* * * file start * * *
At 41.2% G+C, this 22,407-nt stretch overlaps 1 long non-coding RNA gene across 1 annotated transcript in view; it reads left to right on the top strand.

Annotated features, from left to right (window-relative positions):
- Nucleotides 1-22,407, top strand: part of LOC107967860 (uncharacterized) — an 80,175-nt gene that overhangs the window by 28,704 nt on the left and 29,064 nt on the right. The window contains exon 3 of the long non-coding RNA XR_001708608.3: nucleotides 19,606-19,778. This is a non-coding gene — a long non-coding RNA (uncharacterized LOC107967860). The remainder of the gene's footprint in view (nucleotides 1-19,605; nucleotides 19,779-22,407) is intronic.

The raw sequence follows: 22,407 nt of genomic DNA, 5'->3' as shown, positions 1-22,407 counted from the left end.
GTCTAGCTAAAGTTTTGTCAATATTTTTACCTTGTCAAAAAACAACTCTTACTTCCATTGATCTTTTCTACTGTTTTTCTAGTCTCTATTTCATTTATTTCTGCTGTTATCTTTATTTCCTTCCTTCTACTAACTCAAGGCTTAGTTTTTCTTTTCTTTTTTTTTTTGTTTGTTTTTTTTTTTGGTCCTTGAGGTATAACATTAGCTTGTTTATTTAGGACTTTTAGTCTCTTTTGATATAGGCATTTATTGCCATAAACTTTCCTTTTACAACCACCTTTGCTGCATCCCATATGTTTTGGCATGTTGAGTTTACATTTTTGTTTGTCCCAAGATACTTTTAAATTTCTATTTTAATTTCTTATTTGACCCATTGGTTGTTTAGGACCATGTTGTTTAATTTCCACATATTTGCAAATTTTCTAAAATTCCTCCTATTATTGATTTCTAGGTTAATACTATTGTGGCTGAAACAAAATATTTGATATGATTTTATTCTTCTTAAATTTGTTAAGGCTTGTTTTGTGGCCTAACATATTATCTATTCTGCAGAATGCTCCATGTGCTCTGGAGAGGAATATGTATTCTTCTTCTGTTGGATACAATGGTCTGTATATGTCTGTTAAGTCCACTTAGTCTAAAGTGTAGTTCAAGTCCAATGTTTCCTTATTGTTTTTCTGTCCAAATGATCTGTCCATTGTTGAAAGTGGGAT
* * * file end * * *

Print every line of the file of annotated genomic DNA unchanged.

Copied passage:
At 41.2% G+C, this 22,407-nt stretch overlaps 1 long non-coding RNA gene across 1 annotated transcript in view; it reads left to right on the top strand.

Annotated features, from left to right (window-relative positions):
- Nucleotides 1-22,407, top strand: part of LOC107967860 (uncharacterized) — an 80,175-nt gene that overhangs the window by 28,704 nt on the left and 29,064 nt on the right. The window contains exon 3 of the long non-coding RNA XR_001708608.3: nucleotides 19,606-19,778. This is a non-coding gene — a long non-coding RNA (uncharacterized LOC107967860). The remainder of the gene's footprint in view (nucleotides 1-19,605; nucleotides 19,779-22,407) is intronic.

The raw sequence follows: 22,407 nt of genomic DNA, 5'->3' as shown, positions 1-22,407 counted from the left end.
GTCTAGCTAAAGTTTTGTCAATATTTTTACCTTGTCAAAAAACAACTCTTACTTCCATTGATCTTTTCTACTGTTTTTCTAGTCTCTATTTCATTTATTTCTGCTGTTATCTTTATTTCCTTCCTTCTACTAACTCAAGGCTTAGTTTTTCTTTTCTTTTTTTTTTTGTTTGTTTTTTTTTTTGGTCCTTGAGGTATAACATTAGCTTGTTTATTTAGGACTTTTAGTCTCTTTTGATATAGGCATTTATTGCCATAAACTTTCCTTTTACAACCACCTTTGCTGCATCCCATATGTTTTGGCATGTTGAGTTTACATTTTTGTTTGTCCCAAGATACTTTTAAATTTCTATTTTAATTTCTTATTTGACCCATTGGTTGTTTAGGACCATGTTGTTTAATTTCCACATATTTGCAAATTTTCTAAAATTCCTCCTATTATTGATTTCTAGGTTAATACTATTGTGGCTGAAACAAAATATTTGATATGATTTTATTCTTCTTAAATTTGTTAAGGCTTGTTTTGTGGCCTAACATATTATCTATTCTGCAGAATGCTCCATGTGCTCTGGAGAGGAATATGTATTCTTCTTCTGTTGGATACAATGGTCTGTATATGTCTGTTAAGTCCACTTAGTCTAAAGTGTAGTTCAAGTCCAATGTTTCCTTATTGTTTTTCTGTCCAAATGATCTGTCCATTGTTGAAAGTGGGAT